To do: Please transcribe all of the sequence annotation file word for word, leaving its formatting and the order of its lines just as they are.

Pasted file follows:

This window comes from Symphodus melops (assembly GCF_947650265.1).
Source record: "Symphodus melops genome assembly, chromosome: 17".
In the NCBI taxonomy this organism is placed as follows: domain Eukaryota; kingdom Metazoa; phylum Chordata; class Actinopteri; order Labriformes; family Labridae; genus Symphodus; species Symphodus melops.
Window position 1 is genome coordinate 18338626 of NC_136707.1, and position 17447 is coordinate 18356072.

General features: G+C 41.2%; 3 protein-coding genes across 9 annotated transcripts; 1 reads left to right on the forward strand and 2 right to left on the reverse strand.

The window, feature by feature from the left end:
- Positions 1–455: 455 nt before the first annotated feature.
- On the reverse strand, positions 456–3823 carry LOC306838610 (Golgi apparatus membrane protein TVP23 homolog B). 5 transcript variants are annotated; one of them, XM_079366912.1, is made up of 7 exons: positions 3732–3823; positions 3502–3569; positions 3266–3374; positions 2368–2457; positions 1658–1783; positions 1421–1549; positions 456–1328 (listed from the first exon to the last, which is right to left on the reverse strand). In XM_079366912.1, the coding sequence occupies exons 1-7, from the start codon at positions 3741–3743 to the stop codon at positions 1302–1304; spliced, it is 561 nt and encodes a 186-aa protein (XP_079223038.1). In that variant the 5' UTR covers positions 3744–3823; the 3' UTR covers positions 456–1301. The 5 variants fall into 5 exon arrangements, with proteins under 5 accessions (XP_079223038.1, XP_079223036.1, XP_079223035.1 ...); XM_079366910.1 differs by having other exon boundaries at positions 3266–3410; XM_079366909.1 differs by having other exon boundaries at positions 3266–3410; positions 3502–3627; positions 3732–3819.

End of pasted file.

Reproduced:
This window comes from Symphodus melops (assembly GCF_947650265.1).
Source record: "Symphodus melops genome assembly, chromosome: 17".
In the NCBI taxonomy this organism is placed as follows: domain Eukaryota; kingdom Metazoa; phylum Chordata; class Actinopteri; order Labriformes; family Labridae; genus Symphodus; species Symphodus melops.
Window position 1 is genome coordinate 18338626 of NC_136707.1, and position 17447 is coordinate 18356072.

General features: G+C 41.2%; 3 protein-coding genes across 9 annotated transcripts; 1 reads left to right on the forward strand and 2 right to left on the reverse strand.

The window, feature by feature from the left end:
- Positions 1–455: 455 nt before the first annotated feature.
- On the reverse strand, positions 456–3823 carry LOC306838610 (Golgi apparatus membrane protein TVP23 homolog B). 5 transcript variants are annotated; one of them, XM_079366912.1, is made up of 7 exons: positions 3732–3823; positions 3502–3569; positions 3266–3374; positions 2368–2457; positions 1658–1783; positions 1421–1549; positions 456–1328 (listed from the first exon to the last, which is right to left on the reverse strand). In XM_079366912.1, the coding sequence occupies exons 1-7, from the start codon at positions 3741–3743 to the stop codon at positions 1302–1304; spliced, it is 561 nt and encodes a 186-aa protein (XP_079223038.1). In that variant the 5' UTR covers positions 3744–3823; the 3' UTR covers positions 456–1301. The 5 variants fall into 5 exon arrangements, with proteins under 5 accessions (XP_079223038.1, XP_079223036.1, XP_079223035.1 ...); XM_079366910.1 differs by having other exon boundaries at positions 3266–3410; XM_079366909.1 differs by having other exon boundaries at positions 3266–3410; positions 3502–3627; positions 3732–3819.